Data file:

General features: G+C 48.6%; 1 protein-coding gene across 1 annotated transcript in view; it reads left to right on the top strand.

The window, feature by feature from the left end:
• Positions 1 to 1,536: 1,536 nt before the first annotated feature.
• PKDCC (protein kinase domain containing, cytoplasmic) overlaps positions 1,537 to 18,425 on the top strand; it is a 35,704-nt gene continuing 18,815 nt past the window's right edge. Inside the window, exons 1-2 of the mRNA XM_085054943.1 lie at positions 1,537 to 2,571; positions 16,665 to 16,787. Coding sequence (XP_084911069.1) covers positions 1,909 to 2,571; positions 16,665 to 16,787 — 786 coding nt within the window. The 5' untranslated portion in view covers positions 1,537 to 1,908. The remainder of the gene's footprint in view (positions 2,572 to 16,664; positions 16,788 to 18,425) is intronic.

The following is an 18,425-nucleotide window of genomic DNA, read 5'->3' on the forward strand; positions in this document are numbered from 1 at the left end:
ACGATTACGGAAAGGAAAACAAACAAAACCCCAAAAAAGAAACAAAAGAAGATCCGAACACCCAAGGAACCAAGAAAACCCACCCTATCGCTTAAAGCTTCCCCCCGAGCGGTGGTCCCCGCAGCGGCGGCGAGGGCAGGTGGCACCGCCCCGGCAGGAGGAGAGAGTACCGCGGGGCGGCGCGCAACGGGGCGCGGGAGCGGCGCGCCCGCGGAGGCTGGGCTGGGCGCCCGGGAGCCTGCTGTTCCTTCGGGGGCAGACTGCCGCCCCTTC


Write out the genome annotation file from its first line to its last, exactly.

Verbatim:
General features: G+C 48.6%; 1 protein-coding gene across 1 annotated transcript in view; it reads left to right on the top strand.

The window, feature by feature from the left end:
• Positions 1 to 1,536: 1,536 nt before the first annotated feature.
• PKDCC (protein kinase domain containing, cytoplasmic) overlaps positions 1,537 to 18,425 on the top strand; it is a 35,704-nt gene continuing 18,815 nt past the window's right edge. Inside the window, exons 1-2 of the mRNA XM_085054943.1 lie at positions 1,537 to 2,571; positions 16,665 to 16,787. Coding sequence (XP_084911069.1) covers positions 1,909 to 2,571; positions 16,665 to 16,787 — 786 coding nt within the window. The 5' untranslated portion in view covers positions 1,537 to 1,908. The remainder of the gene's footprint in view (positions 2,572 to 16,664; positions 16,788 to 18,425) is intronic.

The following is an 18,425-nucleotide window of genomic DNA, read 5'->3' on the forward strand; positions in this document are numbered from 1 at the left end:
ACGATTACGGAAAGGAAAACAAACAAAACCCCAAAAAAGAAACAAAAGAAGATCCGAACACCCAAGGAACCAAGAAAACCCACCCTATCGCTTAAAGCTTCCCCCCGAGCGGTGGTCCCCGCAGCGGCGGCGAGGGCAGGTGGCACCGCCCCGGCAGGAGGAGAGAGTACCGCGGGGCGGCGCGCAACGGGGCGCGGGAGCGGCGCGCCCGCGGAGGCTGGGCTGGGCGCCCGGGAGCCTGCTGTTCCTTCGGGGGCAGACTGCCGCCCCTTC